I did not know what to do or say, but I reached to her and held her without saying a word. After some time of reflection and many conversations between us, I remembered something that I had heard about during some studies for an advanced degree at a seminary. It was a program called Project Rachel.
I contacted a priest friend who referred us to Project Rachel. We made an appointment with the priest who ran the program in our diocese. He spent a great deal of time with us and then focused on her and her reasons for the abortion. It was the first time either of us heard of God’s mercy and forgiveness for women who had had abortions. As part of the healing process she was asked to name her child, write a letter to him, and have a Mass said for him. She also for the first time in many years availed herself of the beauty of the Sacrament of Reconciliation. During these phases of the beginning of the healing process I became involved. Not so much helping with the decisions, but being there with her to listen, offer support, and to try not to be judgmental (After looking back, I never once imagined to say or think, ‘How could you do that?’ After all, I had enough garbage in my own background. After some time I realized that if we were to make a clean slate of it all, I would have to be upfront with her and tell her of my past, with all of its warts).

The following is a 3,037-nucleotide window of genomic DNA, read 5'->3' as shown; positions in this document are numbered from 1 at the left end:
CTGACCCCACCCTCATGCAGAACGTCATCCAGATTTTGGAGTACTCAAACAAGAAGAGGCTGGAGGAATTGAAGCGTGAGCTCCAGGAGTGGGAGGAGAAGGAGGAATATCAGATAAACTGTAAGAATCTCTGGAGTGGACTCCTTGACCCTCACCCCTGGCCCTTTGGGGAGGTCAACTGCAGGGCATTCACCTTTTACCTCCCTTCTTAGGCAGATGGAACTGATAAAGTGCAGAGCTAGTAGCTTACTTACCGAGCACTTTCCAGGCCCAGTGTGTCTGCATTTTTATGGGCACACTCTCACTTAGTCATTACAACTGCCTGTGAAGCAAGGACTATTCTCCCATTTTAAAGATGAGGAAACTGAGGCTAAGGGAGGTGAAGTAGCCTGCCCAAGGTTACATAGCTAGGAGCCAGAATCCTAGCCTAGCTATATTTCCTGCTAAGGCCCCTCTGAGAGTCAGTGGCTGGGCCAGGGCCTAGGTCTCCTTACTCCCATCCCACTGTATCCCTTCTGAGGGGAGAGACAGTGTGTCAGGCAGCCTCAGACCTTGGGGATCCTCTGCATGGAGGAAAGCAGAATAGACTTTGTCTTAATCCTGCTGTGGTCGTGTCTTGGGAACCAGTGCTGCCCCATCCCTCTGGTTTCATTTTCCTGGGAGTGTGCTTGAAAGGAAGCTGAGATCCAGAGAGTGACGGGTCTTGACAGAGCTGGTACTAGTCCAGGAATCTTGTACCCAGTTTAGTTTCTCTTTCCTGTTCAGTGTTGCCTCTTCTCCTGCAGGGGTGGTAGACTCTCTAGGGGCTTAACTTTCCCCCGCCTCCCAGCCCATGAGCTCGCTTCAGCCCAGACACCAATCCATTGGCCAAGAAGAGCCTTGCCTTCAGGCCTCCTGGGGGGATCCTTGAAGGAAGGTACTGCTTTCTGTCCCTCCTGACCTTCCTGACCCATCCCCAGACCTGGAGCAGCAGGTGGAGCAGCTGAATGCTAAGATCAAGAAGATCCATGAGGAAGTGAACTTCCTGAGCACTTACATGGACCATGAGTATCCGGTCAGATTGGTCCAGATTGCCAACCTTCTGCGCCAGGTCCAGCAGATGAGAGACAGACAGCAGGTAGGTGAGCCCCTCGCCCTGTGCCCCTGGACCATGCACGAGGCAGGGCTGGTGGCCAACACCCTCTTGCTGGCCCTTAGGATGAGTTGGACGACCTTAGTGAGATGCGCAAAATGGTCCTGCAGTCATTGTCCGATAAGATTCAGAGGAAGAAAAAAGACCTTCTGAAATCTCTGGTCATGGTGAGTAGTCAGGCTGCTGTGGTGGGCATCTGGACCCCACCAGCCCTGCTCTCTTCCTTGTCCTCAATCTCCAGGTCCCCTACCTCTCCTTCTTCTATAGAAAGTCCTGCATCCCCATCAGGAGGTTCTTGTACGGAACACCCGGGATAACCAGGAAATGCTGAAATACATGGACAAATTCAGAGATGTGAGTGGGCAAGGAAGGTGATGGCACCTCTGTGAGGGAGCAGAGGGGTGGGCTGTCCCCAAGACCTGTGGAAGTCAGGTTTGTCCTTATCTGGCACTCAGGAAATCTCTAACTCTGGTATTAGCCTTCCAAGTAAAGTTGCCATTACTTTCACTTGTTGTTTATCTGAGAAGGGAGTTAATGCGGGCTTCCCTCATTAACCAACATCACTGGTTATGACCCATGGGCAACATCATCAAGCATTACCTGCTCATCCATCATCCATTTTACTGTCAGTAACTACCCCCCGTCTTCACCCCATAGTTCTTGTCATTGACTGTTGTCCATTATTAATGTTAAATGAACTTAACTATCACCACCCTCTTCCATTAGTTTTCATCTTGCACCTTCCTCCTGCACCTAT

Despite her involvement with Project Rachel and being referred by them to counseling, both private and couple, there was still something drastically wrong. There would be the times I would reach over to her looking for a moment of intimacy, only to be rebuffed and pushed away as she would recoil from me. Oh, there would be times of holding hands and intimate dinners, but the one thing that was missing was the total fulfillment of our relationship as a married couple. One day while discussing this she confided that after realizing what she had done to her first baby, she could not bear the thought of fulfilling that part of our marital relationship. Imagine the feelings of rejection and hurt that I felt!! After some time and more conversation I finally started to understand! There it was – she still did not feel God’s mercy and forgiveness.